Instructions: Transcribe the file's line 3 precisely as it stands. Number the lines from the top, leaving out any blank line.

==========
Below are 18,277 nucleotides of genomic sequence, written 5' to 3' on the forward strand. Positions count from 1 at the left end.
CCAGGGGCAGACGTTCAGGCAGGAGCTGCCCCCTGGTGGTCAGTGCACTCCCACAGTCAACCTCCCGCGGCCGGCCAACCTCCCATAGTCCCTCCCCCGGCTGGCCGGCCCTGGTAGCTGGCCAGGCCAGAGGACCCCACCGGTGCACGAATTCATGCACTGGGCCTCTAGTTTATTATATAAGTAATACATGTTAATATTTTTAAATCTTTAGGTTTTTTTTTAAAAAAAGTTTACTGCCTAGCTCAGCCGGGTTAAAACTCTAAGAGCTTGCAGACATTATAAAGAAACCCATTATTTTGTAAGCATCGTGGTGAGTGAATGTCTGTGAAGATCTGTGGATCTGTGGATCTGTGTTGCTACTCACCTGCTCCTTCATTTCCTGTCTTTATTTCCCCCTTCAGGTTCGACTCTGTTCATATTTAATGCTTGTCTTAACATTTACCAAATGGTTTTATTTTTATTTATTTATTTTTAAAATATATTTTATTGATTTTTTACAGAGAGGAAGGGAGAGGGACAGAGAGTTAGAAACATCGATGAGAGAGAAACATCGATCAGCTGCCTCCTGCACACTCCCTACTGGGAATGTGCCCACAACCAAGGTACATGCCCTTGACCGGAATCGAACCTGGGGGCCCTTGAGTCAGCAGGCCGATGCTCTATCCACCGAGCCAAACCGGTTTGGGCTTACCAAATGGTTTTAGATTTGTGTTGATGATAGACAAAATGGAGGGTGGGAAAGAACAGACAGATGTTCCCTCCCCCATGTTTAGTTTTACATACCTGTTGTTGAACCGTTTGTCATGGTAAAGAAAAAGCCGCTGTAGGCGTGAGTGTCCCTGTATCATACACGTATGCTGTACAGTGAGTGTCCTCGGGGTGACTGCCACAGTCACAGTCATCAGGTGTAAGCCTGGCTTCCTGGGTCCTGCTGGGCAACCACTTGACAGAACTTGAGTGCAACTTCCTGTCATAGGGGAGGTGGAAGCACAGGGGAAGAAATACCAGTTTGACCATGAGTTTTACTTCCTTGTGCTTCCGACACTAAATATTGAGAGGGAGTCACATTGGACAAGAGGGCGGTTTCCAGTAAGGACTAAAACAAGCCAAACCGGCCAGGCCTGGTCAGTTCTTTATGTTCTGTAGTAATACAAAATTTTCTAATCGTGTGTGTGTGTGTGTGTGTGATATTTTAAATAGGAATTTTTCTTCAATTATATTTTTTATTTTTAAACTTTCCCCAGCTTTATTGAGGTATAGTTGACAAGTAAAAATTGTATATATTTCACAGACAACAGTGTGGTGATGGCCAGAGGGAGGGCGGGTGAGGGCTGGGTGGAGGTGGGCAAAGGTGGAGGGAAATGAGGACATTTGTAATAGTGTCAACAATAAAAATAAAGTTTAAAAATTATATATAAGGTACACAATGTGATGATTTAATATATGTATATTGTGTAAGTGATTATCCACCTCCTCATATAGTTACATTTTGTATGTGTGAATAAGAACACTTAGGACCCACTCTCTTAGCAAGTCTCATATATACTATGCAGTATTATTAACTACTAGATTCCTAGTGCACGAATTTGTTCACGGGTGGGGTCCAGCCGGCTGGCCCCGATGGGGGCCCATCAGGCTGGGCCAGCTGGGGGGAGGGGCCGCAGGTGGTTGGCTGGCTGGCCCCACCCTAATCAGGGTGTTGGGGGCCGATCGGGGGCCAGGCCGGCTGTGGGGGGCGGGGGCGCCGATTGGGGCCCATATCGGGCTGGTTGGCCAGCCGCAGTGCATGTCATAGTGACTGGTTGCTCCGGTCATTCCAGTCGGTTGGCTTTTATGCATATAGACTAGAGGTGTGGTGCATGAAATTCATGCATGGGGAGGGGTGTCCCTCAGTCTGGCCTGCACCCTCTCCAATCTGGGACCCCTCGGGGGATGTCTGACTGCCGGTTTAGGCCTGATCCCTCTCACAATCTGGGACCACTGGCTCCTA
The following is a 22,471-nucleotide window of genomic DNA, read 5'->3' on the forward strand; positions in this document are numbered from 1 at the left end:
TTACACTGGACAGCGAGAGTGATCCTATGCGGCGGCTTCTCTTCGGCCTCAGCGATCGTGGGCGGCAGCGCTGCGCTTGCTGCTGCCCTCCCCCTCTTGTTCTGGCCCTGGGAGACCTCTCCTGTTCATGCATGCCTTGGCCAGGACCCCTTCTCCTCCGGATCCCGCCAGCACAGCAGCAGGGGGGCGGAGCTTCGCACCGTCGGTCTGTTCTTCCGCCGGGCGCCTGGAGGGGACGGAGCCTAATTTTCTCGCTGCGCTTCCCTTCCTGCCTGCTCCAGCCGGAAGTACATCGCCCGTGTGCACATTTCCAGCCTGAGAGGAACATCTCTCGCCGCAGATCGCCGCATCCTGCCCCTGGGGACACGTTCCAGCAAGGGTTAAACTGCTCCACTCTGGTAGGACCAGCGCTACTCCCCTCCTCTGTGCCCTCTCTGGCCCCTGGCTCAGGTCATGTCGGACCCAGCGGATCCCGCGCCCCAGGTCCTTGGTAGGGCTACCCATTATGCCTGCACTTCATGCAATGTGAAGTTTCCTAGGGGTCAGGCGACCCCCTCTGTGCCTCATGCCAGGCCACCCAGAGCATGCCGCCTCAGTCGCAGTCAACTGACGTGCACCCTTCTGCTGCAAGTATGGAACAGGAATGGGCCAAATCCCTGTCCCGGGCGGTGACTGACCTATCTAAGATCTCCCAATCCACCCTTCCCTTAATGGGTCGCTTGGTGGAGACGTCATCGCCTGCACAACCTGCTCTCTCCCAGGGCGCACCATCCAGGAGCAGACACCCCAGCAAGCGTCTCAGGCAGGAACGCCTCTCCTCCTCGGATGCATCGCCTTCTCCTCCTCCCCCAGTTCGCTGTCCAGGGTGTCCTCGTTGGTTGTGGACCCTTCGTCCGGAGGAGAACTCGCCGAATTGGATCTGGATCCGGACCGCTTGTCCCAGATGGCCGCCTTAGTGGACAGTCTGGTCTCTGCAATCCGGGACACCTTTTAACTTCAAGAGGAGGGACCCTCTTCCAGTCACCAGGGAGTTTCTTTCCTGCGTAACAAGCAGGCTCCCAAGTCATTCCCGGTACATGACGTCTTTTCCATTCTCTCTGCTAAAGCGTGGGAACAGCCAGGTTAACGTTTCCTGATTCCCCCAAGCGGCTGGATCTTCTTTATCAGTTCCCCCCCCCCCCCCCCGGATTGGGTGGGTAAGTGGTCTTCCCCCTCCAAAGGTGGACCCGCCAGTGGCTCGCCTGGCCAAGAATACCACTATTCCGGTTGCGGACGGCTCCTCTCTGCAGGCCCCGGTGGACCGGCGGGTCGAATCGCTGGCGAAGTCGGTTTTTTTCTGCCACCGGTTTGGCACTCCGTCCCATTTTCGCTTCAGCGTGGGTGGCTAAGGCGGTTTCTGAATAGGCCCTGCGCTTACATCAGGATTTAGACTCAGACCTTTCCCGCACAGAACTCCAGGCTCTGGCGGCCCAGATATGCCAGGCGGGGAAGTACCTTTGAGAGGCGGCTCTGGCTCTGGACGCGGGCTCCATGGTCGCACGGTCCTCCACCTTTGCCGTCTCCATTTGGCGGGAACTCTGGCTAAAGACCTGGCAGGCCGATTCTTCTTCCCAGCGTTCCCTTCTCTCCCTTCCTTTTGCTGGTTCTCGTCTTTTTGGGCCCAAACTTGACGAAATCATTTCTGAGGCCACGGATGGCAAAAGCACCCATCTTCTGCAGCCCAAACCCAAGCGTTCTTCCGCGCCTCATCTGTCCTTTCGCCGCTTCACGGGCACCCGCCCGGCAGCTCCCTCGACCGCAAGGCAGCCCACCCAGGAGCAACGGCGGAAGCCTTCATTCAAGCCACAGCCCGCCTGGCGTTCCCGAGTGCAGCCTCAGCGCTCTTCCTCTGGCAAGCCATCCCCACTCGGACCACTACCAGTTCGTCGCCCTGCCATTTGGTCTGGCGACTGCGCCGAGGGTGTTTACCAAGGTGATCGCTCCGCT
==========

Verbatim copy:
The following is a 22,471-nucleotide window of genomic DNA, read 5'->3' on the forward strand; positions in this document are numbered from 1 at the left end: